Ghost Hunter

I could smell the musty funk as soon as I yanked opened the door. I flinched as if I had been punched in the nose with a fistful of dust and unfamiliar sweetness.

My mother begged me not to go; afraid I might touch something unclean and bring something unwanted home. Afraid I might be unable to easily banish it from my life. I didn’t listen. Who listens to their mother?

She doesn’t get it. I’m a hunter. It’s the thrill of chase. You never know what you might find. Something that wasn’t there weeks ago may suddenly appear. It’s exhilarating but not without its deterrents.

I walked from room to room debating what was okay to touch and what was best left alone. A flickering overhead light created the perfect spotlight for a well-loved porcelain doll balanced atop an antique tricycle. She looked exactly like one I had when I had when I child, except for a small chip in her neck. Cradling her in my arms I hoped to resurrect a forgotten childhood memory.


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I ran my finger over the old neck wound. But unfortunately my memories had been buried way too deep. Her timeworn injury was smooth except for one small spot which preserved the pain from its prior damage. It nipped my finger, drawing a tiny swell of blood. Aggravated, I tossed the vampiric doll back onto the tricycle. Disregarding my mother’s warnings I sucked the blood from my finger hoping I wouldn’t come regret my decision. Who wants their mom to always be right?

As I shuffled through the room I heard whispers to my right. A set of lovely mermaid bookends carved from alabaster sat on a shelf. Their ornately-etched eyes stared at me, begging for my attention. I couldn’t afford being at their mercy. But their siren song was persuasive, with their enticing voices singing “We see you. Come over here. There’s something we have to tell you.”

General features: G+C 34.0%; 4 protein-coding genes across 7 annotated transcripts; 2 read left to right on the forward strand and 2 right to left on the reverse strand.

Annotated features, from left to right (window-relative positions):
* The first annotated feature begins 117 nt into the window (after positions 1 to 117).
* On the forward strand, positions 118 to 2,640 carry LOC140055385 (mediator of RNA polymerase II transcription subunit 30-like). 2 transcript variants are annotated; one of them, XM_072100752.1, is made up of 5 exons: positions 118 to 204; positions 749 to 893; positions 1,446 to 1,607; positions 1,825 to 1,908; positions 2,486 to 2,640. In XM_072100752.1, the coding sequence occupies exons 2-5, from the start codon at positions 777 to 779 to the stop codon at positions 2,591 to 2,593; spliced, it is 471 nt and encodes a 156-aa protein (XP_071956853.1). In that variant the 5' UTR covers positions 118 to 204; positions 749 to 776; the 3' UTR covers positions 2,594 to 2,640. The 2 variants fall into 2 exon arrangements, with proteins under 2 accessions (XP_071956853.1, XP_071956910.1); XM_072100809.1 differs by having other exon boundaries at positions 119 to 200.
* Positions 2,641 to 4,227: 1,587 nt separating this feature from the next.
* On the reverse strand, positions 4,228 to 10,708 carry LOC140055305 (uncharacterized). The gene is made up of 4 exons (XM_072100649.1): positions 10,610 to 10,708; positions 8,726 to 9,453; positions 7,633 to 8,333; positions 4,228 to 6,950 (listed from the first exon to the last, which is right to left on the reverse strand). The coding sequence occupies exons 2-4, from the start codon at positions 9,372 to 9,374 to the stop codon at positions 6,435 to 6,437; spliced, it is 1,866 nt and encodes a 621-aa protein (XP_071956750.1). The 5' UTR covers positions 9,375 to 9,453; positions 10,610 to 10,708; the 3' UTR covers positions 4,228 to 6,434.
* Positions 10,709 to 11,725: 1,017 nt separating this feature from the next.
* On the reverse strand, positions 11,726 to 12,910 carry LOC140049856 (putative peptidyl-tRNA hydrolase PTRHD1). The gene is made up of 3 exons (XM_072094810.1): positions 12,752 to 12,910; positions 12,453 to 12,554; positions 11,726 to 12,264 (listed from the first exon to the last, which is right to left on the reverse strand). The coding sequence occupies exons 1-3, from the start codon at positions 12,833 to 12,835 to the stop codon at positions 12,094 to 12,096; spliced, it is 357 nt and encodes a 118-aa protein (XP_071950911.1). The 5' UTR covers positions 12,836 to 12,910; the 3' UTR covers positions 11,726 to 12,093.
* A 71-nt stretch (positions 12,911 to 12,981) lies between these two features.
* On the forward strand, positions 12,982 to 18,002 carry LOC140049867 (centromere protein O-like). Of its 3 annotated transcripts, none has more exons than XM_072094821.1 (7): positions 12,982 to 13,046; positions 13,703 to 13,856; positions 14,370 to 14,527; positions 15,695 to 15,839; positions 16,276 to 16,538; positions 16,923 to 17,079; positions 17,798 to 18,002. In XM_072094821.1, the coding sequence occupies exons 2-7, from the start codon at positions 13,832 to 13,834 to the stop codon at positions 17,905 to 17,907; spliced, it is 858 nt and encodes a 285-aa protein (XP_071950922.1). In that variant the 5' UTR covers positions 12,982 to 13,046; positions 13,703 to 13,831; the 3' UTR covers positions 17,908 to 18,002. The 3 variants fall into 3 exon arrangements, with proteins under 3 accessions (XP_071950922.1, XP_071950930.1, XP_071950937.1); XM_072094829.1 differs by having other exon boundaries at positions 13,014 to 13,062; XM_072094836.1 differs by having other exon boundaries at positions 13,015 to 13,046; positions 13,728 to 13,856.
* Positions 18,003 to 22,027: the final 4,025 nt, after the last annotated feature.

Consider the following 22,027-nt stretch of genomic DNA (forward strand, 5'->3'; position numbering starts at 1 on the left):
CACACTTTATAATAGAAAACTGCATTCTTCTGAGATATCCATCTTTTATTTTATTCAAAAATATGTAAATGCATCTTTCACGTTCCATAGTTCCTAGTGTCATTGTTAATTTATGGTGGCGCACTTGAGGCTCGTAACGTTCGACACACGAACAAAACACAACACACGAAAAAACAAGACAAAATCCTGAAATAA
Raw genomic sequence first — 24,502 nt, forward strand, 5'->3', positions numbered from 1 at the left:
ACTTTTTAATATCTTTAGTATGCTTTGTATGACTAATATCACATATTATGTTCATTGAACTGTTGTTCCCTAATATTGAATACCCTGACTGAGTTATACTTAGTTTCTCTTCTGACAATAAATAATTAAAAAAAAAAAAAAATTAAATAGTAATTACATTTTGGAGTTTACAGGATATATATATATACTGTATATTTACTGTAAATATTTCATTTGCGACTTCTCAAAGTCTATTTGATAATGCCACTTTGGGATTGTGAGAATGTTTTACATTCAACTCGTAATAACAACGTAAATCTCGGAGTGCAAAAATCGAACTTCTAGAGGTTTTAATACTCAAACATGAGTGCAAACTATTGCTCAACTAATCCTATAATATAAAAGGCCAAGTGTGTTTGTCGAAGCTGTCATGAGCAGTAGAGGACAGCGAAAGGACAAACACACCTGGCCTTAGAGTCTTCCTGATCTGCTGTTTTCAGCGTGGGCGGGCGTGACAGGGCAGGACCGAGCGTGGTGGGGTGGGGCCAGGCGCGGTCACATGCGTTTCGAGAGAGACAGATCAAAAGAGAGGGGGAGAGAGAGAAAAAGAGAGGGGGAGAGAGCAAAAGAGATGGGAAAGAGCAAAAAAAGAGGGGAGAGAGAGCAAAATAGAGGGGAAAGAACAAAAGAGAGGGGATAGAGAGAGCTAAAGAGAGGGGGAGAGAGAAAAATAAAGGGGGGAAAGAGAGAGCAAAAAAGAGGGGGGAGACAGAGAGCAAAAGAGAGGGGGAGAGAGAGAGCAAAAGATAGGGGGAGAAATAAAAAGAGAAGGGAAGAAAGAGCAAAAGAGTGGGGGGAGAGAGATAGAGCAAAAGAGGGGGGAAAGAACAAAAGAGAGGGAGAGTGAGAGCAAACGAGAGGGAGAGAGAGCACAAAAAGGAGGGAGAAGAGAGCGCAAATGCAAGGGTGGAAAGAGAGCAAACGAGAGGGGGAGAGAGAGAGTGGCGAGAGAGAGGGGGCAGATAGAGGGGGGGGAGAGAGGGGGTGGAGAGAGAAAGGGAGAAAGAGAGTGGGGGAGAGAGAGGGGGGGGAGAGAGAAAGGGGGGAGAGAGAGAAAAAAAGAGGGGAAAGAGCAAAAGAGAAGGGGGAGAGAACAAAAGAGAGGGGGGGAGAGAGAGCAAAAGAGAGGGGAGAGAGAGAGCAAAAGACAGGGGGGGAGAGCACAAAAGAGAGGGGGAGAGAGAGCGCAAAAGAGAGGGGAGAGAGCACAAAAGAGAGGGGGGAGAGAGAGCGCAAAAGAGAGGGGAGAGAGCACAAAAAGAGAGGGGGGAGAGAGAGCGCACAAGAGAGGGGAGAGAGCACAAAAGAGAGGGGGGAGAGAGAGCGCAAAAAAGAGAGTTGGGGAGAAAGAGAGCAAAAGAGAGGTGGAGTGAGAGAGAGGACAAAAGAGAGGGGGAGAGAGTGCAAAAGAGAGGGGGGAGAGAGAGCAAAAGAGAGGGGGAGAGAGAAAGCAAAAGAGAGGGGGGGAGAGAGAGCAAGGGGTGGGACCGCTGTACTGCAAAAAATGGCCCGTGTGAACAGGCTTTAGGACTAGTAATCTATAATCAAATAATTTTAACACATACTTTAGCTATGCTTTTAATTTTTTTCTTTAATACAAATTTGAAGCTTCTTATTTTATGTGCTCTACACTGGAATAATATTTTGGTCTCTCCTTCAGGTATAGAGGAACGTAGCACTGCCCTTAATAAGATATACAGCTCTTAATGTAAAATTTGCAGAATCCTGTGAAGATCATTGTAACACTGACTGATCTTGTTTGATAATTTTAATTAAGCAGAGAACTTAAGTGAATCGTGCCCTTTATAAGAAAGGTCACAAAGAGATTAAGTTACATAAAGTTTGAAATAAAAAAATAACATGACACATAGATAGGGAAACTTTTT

If I gave in and listened to their pleas, I knew I’d be taken down like a wayward sailor and eventually drowned. That’s not why I came here. I took out my phone and snapped a photo. You never know what you may capture. Somehow, I found the strength to turn my head and continue on.

That’s when I felt the possession. My attention was trapped by a worn mink stole perched on a coat rack decorated with various dated hats. I loathe fur, even fur that was taken decades ago.

But for whatever reason I had the overwhelming urge to touch it, as if something had taken control of my movements. I found myself draping the stole across my shoulders. Clipping the hinged mouth of the mink to its once glorious tail, I suddenly caught a glimpse of an elderly woman primping for Sunday services. She slipped on her pressed white gloves before adorning herself with what seemed like her prized possession. The sheen on the mink’s blonde fur was wet and glossy. And the eyes were intact,embellished with highly polished glass. The woman inspected herself one last time and disappeared,leaving me alone in her fur.

I could hear my mom now. “I warned you not to touch it. You don’t know where it’s been.”